Millions of Americans took to the streets to protest police violence following the murder of George Floyd last year — and in some instances, they were met with violent crackdowns.
Across the country, videos of police officers attacking peaceful protesters began surfacing on social media.
Using tear gas, rubber-tipped bullets, bicycles, and batons, police officers deployed an arsenal of so-called less-than-lethal weapons to suppress protests and disperse crowds.
But what happens when police unleash these weapons and leave people no path to escape?
In at least a dozen instances last summer — in cities like New York, Los Angeles, Portland, Chicago, and Seattle — police used a controversial crowd control strategy known to protesters and civil rights advocates as “kettling.” The tactic consists of officers surrounding protesters, trapping them in the streets with no clear way out, sometimes for hours, often before tear-gassing, beating, and arresting them en masse.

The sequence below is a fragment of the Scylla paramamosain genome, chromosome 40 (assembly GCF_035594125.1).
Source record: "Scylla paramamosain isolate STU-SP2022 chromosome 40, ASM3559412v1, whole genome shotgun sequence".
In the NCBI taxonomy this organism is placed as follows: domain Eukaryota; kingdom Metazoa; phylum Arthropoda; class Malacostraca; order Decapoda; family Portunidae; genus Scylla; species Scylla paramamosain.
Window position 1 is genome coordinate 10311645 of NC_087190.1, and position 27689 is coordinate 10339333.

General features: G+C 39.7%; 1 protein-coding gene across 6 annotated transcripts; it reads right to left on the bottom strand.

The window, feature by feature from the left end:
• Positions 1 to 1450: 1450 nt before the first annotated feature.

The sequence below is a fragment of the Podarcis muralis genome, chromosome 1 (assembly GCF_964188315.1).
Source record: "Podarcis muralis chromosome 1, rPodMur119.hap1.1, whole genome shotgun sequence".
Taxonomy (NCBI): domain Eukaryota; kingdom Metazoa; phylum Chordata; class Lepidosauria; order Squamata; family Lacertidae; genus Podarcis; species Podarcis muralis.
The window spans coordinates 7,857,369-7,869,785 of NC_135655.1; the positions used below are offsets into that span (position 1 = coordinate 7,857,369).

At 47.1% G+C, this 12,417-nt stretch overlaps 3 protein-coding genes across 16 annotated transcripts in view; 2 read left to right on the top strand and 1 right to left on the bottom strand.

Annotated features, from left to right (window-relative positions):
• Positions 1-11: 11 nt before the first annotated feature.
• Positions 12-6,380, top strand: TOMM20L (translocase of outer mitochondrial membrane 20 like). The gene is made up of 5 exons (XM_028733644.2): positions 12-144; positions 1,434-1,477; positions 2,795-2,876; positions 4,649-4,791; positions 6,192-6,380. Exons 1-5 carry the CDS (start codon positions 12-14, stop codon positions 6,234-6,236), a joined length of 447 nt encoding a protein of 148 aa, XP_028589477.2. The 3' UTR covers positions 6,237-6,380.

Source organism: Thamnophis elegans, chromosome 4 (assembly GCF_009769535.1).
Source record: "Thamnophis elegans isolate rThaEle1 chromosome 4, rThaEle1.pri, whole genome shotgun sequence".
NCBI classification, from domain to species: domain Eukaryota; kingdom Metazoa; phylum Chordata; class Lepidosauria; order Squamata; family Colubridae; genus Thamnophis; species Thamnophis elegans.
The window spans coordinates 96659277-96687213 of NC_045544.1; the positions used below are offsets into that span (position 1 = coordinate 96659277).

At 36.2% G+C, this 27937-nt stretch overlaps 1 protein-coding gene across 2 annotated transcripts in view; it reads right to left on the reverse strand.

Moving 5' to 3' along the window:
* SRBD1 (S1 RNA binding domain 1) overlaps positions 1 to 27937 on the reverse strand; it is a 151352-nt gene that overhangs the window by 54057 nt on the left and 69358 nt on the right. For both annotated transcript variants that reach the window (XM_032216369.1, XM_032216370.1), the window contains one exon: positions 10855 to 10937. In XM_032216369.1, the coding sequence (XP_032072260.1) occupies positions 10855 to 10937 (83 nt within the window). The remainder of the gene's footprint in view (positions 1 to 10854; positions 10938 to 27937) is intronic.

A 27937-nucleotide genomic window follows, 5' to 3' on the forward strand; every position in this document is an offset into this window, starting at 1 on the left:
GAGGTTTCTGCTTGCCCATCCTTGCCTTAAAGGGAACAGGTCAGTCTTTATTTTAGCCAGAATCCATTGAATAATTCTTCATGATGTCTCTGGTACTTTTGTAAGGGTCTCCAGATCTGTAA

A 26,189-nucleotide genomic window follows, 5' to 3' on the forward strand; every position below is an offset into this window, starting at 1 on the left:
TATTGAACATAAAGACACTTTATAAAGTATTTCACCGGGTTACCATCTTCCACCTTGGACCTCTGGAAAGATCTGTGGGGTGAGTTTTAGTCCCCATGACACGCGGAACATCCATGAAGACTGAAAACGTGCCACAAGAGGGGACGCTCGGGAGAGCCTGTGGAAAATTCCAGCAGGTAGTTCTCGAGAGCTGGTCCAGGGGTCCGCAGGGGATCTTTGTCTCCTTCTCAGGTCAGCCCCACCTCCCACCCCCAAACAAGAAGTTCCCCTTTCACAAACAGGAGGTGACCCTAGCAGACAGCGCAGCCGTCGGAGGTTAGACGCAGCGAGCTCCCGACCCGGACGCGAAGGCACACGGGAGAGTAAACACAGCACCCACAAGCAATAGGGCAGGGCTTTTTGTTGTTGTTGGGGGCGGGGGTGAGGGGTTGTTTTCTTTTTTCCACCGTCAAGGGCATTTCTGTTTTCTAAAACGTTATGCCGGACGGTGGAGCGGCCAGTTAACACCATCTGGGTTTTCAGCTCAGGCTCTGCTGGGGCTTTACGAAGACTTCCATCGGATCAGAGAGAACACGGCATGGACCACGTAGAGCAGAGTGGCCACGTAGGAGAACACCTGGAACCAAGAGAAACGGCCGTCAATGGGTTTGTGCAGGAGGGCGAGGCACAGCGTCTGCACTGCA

Law enforcement officials usually refer to this tactic as “corralling,” “containment,” or “encirclement” — not kettling. And some police departments have denied that they deploy this tactic at all.
One particularly brutal example of kettling took place last year in Charlotte, North Carolina, where law enforcement officers trapped hundreds of protesters between buildings and lines of cops before assaulting them with pepper balls, flash-bang grenades, and tear gas.
This video shows a reconstruction, produced in collaboration with SITU Research, that places video evidence in the context of a 3D digital model of the urban environment to gain a better understanding of the sequence of events that transpired that evening.
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